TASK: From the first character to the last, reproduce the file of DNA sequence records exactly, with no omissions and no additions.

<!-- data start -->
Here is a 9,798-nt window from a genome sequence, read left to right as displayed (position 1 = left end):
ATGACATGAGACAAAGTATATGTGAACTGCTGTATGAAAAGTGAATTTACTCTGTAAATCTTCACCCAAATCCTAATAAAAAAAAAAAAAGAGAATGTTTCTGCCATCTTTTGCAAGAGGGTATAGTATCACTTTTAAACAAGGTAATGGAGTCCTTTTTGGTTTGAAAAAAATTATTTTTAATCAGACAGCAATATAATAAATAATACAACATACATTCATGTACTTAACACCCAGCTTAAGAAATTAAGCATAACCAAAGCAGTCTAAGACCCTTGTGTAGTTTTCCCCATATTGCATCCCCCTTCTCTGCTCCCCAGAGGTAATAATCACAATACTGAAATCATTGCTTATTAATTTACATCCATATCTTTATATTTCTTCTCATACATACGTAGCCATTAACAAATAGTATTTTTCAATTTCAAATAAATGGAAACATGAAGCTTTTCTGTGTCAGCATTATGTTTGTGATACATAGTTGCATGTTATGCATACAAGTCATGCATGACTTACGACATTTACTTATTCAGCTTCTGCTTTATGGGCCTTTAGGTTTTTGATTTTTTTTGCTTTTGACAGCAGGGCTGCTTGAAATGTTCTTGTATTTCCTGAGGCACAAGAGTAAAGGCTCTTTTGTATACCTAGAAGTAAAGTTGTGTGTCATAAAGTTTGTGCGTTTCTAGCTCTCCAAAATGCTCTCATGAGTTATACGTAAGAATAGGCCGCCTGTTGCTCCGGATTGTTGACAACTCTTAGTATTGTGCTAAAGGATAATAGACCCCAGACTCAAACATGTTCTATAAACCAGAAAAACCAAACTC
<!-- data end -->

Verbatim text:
Here is a 9,798-nt window from a genome sequence, read left to right as displayed (position 1 = left end):
ATGACATGAGACAAAGTATATGTGAACTGCTGTATGAAAAGTGAATTTACTCTGTAAATCTTCACCCAAATCCTAATAAAAAAAAAAAAAGAGAATGTTTCTGCCATCTTTTGCAAGAGGGTATAGTATCACTTTTAAACAAGGTAATGGAGTCCTTTTTGGTTTGAAAAAAATTATTTTTAATCAGACAGCAATATAATAAATAATACAACATACATTCATGTACTTAACACCCAGCTTAAGAAATTAAGCATAACCAAAGCAGTCTAAGACCCTTGTGTAGTTTTCCCCATATTGCATCCCCCTTCTCTGCTCCCCAGAGGTAATAATCACAATACTGAAATCATTGCTTATTAATTTACATCCATATCTTTATATTTCTTCTCATACATACGTAGCCATTAACAAATAGTATTTTTCAATTTCAAATAAATGGAAACATGAAGCTTTTCTGTGTCAGCATTATGTTTGTGATACATAGTTGCATGTTATGCATACAAGTCATGCATGACTTACGACATTTACTTATTCAGCTTCTGCTTTATGGGCCTTTAGGTTTTTGATTTTTTTTGCTTTTGACAGCAGGGCTGCTTGAAATGTTCTTGTATTTCCTGAGGCACAAGAGTAAAGGCTCTTTTGTATACCTAGAAGTAAAGTTGTGTGTCATAAAGTTTGTGCGTTTCTAGCTCTCCAAAATGCTCTCATGAGTTATACGTAAGAATAGGCCGCCTGTTGCTCCGGATTGTTGACAACTCTTAGTATTGTGCTAAAGGATAATAGACCCCAGACTCAAACATGTTCTATAAACCAGAAAAACCAAACTC